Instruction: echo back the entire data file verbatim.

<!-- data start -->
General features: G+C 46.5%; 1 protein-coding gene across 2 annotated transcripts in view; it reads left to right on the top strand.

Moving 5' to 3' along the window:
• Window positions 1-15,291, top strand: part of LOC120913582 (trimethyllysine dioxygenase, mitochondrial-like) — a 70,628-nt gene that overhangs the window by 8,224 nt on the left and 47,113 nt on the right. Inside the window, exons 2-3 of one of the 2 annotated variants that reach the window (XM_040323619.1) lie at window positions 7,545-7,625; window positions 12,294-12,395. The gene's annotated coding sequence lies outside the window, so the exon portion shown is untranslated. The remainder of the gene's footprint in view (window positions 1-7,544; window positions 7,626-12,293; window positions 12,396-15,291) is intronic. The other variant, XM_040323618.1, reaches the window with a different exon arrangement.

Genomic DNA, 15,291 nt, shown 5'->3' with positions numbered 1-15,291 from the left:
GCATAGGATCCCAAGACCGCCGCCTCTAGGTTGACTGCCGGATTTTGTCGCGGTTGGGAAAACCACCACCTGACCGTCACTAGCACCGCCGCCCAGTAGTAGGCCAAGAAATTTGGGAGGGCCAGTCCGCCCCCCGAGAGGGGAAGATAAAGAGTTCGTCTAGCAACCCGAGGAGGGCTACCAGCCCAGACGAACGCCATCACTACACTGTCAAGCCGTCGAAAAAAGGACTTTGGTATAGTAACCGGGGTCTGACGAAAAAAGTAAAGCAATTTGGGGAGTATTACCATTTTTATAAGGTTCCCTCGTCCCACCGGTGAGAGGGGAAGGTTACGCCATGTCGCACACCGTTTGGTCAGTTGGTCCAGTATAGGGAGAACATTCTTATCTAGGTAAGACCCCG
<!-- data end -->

General features: G+C 46.5%; 1 protein-coding gene across 2 annotated transcripts in view; it reads left to right on the top strand.

Moving 5' to 3' along the window:
• Window positions 1-15,291, top strand: part of LOC120913582 (trimethyllysine dioxygenase, mitochondrial-like) — a 70,628-nt gene that overhangs the window by 8,224 nt on the left and 47,113 nt on the right. Inside the window, exons 2-3 of one of the 2 annotated variants that reach the window (XM_040323619.1) lie at window positions 7,545-7,625; window positions 12,294-12,395. The gene's annotated coding sequence lies outside the window, so the exon portion shown is untranslated. The remainder of the gene's footprint in view (window positions 1-7,544; window positions 7,626-12,293; window positions 12,396-15,291) is intronic. The other variant, XM_040323618.1, reaches the window with a different exon arrangement.

Genomic DNA, 15,291 nt, shown 5'->3' with positions numbered 1-15,291 from the left:
GCATAGGATCCCAAGACCGCCGCCTCTAGGTTGACTGCCGGATTTTGTCGCGGTTGGGAAAACCACCACCTGACCGTCACTAGCACCGCCGCCCAGTAGTAGGCCAAGAAATTTGGGAGGGCCAGTCCGCCCCCCGAGAGGGGAAGATAAAGAGTTCGTCTAGCAACCCGAGGAGGGCTACCAGCCCAGACGAACGCCATCACTACACTGTCAAGCCGTCGAAAAAAGGACTTTGGTATAGTAACCGGGGTCTGACGAAAAAAGTAAAGCAATTTGGGGAGTATTACCATTTTTATAAGGTTCCCTCGTCCCACCGGTGAGAGGGGAAGGTTACGCCATGTCGCACACCGTTTGGTCAGTTGGTCCAGTATAGGGAGAACATTCTTATCTAGGTAAGACCCCG